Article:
Dry skin is a common problem with a variety of causes.
Sometimes, the cause can be a change in weather conditions while other times, it may be a symptom of a medical issue.
Dry skin usually causes flaking, cracking, itching, and dry patches.
The condition is typically mild, and treatment can easily remedy it.
In this article, I’ll discuss dry skin and its possible causes.
I’ll explain the symptoms and the common risk factors.
Then, I’ll talk about diagnosing the condition and finding relief.
Finally, I’ll explore how to prevent dry skin and when to see a doctor.
What Is Dry Skin?
Dry skin, also known as xerosis, occurs when the skin does not have enough moisture or naturally occurring oils to keep it soft and supple.
Some people may have naturally dry skin, while others develop it due to certain conditions.
However, it is usually not severe and is typically temporary.
People commonly develop dry skin on their legs, elbow, and arm, but it can occur in different parts of the body.
It can also happen at different ages.
Possible Causes of Dry Skin
The causes of dry skin vary, and they include:
Atopic dermatitis (eczema)
Atopic dermatitis, also known as atopic eczema, is a condition that affects 10-20% of children and 5-10% of adults.
It usually causes dry, red, and itchy patches on the skin.
These symptoms usually come and go.
Atopic dermatitis can be genetic, but stress and allergens can trigger it.
Seborrheic dermatitis is an inflammatory skin condition that causes dry, flaky, and itchy skin.
When it affects the scalp in adults, it is known as dandruff while in infants, it is known as cradle cap.
It occurs in other areas of the body, such as the face and the upper chest area, where sebaceous glands are present and produce sebum (an oily, waxy substance).
Seborrheic dermatitis affects men more frequently than women.
Contact dermatitis is a condition where the skin becomes dry, red, or sore due to direct contact with a substance that provokes local irritation or an allergic reaction.
There are two types of contact dermatitis: irritant dermatitis and allergic dermatitis.
Irritant dermatitis is more common and is caused by contact with irritating substances such as harsh shampoos and hair dyes.
Allergic dermatitis is caused by an allergic reaction to common allergens such as fragrances in perfumes and nickel in jewelry.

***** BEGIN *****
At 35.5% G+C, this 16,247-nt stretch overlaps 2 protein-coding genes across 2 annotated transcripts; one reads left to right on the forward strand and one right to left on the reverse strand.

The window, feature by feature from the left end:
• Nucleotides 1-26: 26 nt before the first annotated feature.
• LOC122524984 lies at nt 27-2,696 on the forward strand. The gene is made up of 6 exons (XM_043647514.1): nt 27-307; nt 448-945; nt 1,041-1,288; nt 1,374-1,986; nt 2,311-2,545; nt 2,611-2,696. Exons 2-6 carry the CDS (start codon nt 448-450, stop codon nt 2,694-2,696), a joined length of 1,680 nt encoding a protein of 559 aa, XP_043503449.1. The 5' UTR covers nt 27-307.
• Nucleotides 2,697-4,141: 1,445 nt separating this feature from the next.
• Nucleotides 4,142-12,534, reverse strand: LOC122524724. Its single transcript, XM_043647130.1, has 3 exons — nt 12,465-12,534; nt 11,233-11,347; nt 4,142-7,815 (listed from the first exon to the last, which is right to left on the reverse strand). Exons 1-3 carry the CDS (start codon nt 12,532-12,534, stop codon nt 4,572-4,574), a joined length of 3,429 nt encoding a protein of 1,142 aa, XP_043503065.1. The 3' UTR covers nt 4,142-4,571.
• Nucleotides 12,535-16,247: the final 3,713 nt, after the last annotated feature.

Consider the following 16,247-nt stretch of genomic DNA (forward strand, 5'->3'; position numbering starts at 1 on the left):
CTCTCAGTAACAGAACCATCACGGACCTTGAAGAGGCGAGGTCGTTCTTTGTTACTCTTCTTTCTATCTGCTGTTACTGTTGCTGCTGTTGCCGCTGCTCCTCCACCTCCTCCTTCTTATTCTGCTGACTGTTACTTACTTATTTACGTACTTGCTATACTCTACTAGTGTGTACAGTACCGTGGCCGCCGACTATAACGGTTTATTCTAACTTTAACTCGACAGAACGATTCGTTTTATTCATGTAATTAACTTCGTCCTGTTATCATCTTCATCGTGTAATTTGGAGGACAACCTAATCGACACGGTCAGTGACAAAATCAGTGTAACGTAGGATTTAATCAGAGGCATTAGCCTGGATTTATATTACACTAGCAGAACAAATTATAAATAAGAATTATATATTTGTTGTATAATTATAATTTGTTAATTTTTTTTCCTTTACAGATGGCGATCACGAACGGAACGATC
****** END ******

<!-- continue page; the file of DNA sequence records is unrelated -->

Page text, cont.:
Psoriasis is a skin condition that causes dry, red, itchy, and scaly patches of skin.
The patches are usually on the knees, elbow, scalp, face, back, palms, and feet but may occur anywhere else on the body.
Psoriasis occurs when the immune system stimulates the rapid build of skin cells.
It usually occurs in adults, and the symptoms may come and go.
Common triggers of psoriasis flare-ups include stress, infection, and injury to the skin.
Vitamin A, also known as retinol, helps promote eyesight in low light, plays a role in pregnancy and breastfeeding, and maintains healthy skin.
A deficiency of vitamin A can cause dry skin and hair.
Diabetes, a condition where the body has difficulty regulating blood sugar levels, can cause a person to have dry and itchy skin.
When a person has diabetes, the body tries to eliminate excess sugar through increased urination, leading to dehydration, and this can cause the skin to feel dry.
Low humidity means that the air is dry, which strips the upper layer of the skin of its moisture.
This dryness of the skin can lead to itchiness and flaking of the skin.
Cold or windy climates
During the winter months in cold climates, the air is dry and absorbs moisture from the skin, which can cause dry skin.
Bathing too often
It’s true that bathing involves adding water to the skin, but this doesn’t have a long-term effect as the water evaporates quickly, which can leave the skin dry.
In addition, bathing, especially with hot water for an extended period, will often strip your skin of naturally occurring oils meant to keep it moisturized.
Soaps and detergents
Soaps and detergents are designed to remove dirt and oil from the skin.
Excessive use of soap will quickly strip the skin of its natural oils, leaving it dry.
The skin undergoes some natural changes with aging, such as becoming thinner and losing oil and sweat glands.